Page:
Relationships Between Induced Seismicity and Fluid Injection: Development of Strategies to Manage Injection
Induced seismicity during or following the subsurface injection of waste fluids such as well stimulation flow back and production fluids has recently received heightened public and industry attention. It is understood that induced seismicity occurs by reactivation of existing faults that are generally present in the injection intervals. We seek to address the question why fluid injection triggers earthquakes in some areas and not in others, with the aim toward improved injection methods that optimize injection volume and cost while avoiding induced seismicity. A GIS database has been built of natural and induced earthquakes in four hydrocarbon-producing basins: the Fort Worth Basin, South Texas, East Texas/Louisiana, and the Williston Basin. These areas are associated with disposal from the Barnett, Eagle Ford, Bakken, and Haynesville Shales respectively. In each region we analyzed data that were collected using temporary seismographs of the National Science Foundation's USArray Transportable Array. Injection well locations, formations, histories, and volumes are also mapped using public and licensed datasets. Faults are mapped at a range of scales for selected areas that show different levels of seismic activity, and scaling relationships used to extrapolate between the seismic and wellbore scale. Reactivation potential of these faults is assessed using fault occurrence, and in-situ stress conditions, identifying areas of high and low fault reactivation potential. A correlation analysis between fault reactivation potential, induced seismicity, and fluid injection will use spatial statistics to quantify the probability of seismic fault reactivation for a given injection pressure in the studied reservoirs. The limiting conditions inducing fault reactivation will be compared to actual injection parameters (volume, rate, injection duration and frequency) where available. The objective of this project is a statistical reservoir- to basin-scale assessment of fault reactivation and seismicity induced by fluid injection. By assessing the occurrence of earthquakes (M=2) evenly across large geographic regions, this project differs from previous studies of injection-induced seismicity that focused on earthquakes large enough to cause public concern in well-populated areas. The understanding of triggered seismicity gained through this project is expected to allow for improved design strategies for waste fluid injection to industry and public decision makers.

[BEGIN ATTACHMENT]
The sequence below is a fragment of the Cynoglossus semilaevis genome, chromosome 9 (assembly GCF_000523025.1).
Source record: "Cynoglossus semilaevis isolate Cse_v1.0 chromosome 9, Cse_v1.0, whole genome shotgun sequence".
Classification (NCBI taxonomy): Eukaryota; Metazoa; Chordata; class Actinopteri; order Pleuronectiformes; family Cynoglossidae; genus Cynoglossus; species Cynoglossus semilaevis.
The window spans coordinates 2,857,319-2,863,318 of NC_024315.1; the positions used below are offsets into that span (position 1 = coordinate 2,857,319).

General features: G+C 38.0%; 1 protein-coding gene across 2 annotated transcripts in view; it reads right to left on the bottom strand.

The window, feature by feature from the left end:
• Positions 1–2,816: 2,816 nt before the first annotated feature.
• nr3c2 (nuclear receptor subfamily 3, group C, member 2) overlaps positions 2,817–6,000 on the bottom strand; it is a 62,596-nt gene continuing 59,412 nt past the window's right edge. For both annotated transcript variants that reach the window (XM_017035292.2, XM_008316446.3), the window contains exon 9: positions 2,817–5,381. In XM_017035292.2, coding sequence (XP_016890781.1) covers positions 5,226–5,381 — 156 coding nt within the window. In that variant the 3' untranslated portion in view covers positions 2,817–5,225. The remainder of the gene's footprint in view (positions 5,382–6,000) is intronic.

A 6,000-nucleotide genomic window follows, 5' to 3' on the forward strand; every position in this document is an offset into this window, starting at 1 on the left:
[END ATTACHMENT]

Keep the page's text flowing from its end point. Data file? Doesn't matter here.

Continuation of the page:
AAPG Datapages/Search and Discovery Article #90189 © 2014 AAPG Annual Convention and Exhibition, Houston, Texas, USA, April 6–9, 2014